Their first job, they said, was to eliminate the local leaders — the “immediate class enemy of the people” — before they got down to the more serious business of attacking policemen. This had also been their modus operandi in Bihar.

“The murders and the frontal wars between our cadre and those of the CPM are part of a low-intensity-conflict strategy that the PWG would like to adopt now to win over the poor in Midnapore and Bankura,” Kumar said.

Kumar, who is in his early forties, is believed to be the number two in the organisation after Ganpati, the general secretary. He has been monitoring developments in Bengal. The state, he feels, is ripe for another land-struggle along the lines of the Naxalite movement 30 years ago. “It is time to rejuvenate the struggle that got diluted by the ‘loose-screw’ ideas of the Front.”

People’s War also wants to revive the “wage struggle” of labourers at Belpahari in Midnapore, Ranibandh in Bankura and parts of Purulia where bidi leaves are grown.

“(But) our main goal is to first fight a section of the CPM’s lumpen elements being guided by leaders like Sushanta Ghose. We succeeded in doing so during the pre-poll clashes. When we first began our struggle, the Trinamul Congress projected it as its own fight. It took advantage of the climate of people’s resistance. We did not mind because we wanted the inter-party clashes to turn into a class war. The neo-rich CPM leaders were in a class of their own. All they wanted was to bag government contracts,” said Kumar.

Then Chhoto Angaria happened. “When Trinamul got its political mileage, we laughed. Later, when people came to know that those who had been killed were actually our cadre, we began to win support,” Kumar said.

“After polls, the Trinamul workers quietly moved away. The PWG stayed back. The organisation’s workers compared the Garbeta conflagration to the Tebhaga movement. It had all the echoes of history.”

Having tasted initial success, the Naxalites are now planning to present a joint front of the PWG, the CPI(ML) and the Maoist Communist Centre . The idea is to build a “guerrilla zone”.

“We will soon form a strategic zone of seven districts from Bengal, Orissa and Jharkhand. These include Midnapore, Bankura, Purulia, West and East Singhbhum and two districts of Orissa,” the rebel leader said.

The confidence rings in the voice, as also the hatred for the CPM. “The CPM has strayed so far away from the poor but stuck to power by abusing the official machinery.”

If that sounds too much like a leaf out of the Naxalite copybook, listen to Kumar’s views on chief minister Buddhadeb Bhattacharjee. “He is the leader of the neo-rich middle-class.”

The middle class may not like it, but Kumar is sure the others – and even the CPM – are listening.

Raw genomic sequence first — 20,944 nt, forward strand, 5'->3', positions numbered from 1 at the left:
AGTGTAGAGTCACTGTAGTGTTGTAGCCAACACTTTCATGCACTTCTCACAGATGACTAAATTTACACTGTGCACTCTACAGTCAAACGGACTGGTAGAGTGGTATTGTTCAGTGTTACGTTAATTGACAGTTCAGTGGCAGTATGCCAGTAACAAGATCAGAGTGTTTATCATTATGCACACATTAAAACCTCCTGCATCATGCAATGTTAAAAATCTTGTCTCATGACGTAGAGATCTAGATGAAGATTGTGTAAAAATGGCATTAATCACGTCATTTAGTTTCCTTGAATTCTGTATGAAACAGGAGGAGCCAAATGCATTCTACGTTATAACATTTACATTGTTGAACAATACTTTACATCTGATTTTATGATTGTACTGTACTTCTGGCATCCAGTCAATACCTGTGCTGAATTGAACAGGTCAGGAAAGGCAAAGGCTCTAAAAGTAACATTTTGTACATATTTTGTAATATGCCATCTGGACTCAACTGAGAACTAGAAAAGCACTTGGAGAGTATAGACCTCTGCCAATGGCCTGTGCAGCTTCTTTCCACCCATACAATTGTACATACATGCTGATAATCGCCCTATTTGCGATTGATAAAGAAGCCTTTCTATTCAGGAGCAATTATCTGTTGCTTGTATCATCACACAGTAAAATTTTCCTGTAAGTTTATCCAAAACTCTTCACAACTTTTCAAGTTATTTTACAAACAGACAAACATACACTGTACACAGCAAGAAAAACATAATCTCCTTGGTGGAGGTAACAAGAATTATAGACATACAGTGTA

KEISHING FACES TOUGH CONTEST 
 
 
FROM OINAM SUNIL
 
Phungyar (Manipur), Feb. 18: 
If there is any constituency in Manipur that does not have an “ex-MLA”, it is Phungyar. Eighty-two-year-old Rishang Keishing, a veteran Congressman, has been representing the constituency in the Assembly ever since Manipur attained statehood in 1972.

But will Phungyar repose faith in Keishing? This is the question on almost every pollster’s lips as Manipur’s longest-serving chief minister — he was at the helm for 11 years — braces for the toughest electoral battle of his political career.

It is not just political rivals who stand in the way of Keishing being re-elected this time round. He has to contend with two additional opponents in the National Socialist Council of Nagalim (Isak-Muivah) and the United Naga Council (UNC). Both are angry with him for opposing the extension of the ceasefire in Nagaland to Manipur last year.

Keishing’s refusal to sign the recent “Senapati Declaration”, touted as a show of Naga unity, antagonised the UNC even more.

The UNC and the NSCN (I-M) have “officially” not campaigned against Keishing. But a group christened as the Naga Youth Ceasefire Support Group, Ukhrul district, has distributed pamphlets in the Tangkhul dialect, urging the electorate not to vote for him.

However, Congress activists in Phungyar seem determined to ensure that their leader maintains a clean slate. “Even if the UNC were to campaign against Keishing, it would not have any impact on his electoral prospects. His support base in Phungyar is solid,” a Congressman said.

Barnabas Jajo, Keishing’s election agent, told The Telegraph that the Congress would improve on its showing in the last Assembly polls.

   

 
 
JAYA WALKS THE EXTRA MILE AS DMK FIGHTS BACK 
 
 
FROM M.R. VENKATESH
 
Andipatti, Feb. 18: 
Sunday night. The hands of the watch showed 10 when Jayalalithaa asked her driver to stop the Tempo Traveller on the narrow, newly laid road of this rural constituency.

She had noticed a small group of elderly villagers in Jambuliputhur. The ADMK chief got down, walked up to them and asked for their blessings.

As the Puratchi Thalaivi (revolutionary leader) winds up a high-pitched campaign for the February 21 Assembly bypoll, nobody here believes Amma can lose. But for Jayalalithaa, who is hoping to return as chief minister, there is no room for complacency.

The DMK, her main rival, is putting up a tough fight, fielding Vaigai Sekar, who had defected from its “rebel child” the MDMK, led by estranged NDA ally Vaiko.

Though interactions with voters here revealed the “balance of convenience” in Amma’s favour — ADMK cadre expect her to win by more than 80,000 votes — Jayalalithaa is leaving nothing to chance, even walking that extra mile to ensure that nothing goes wrong.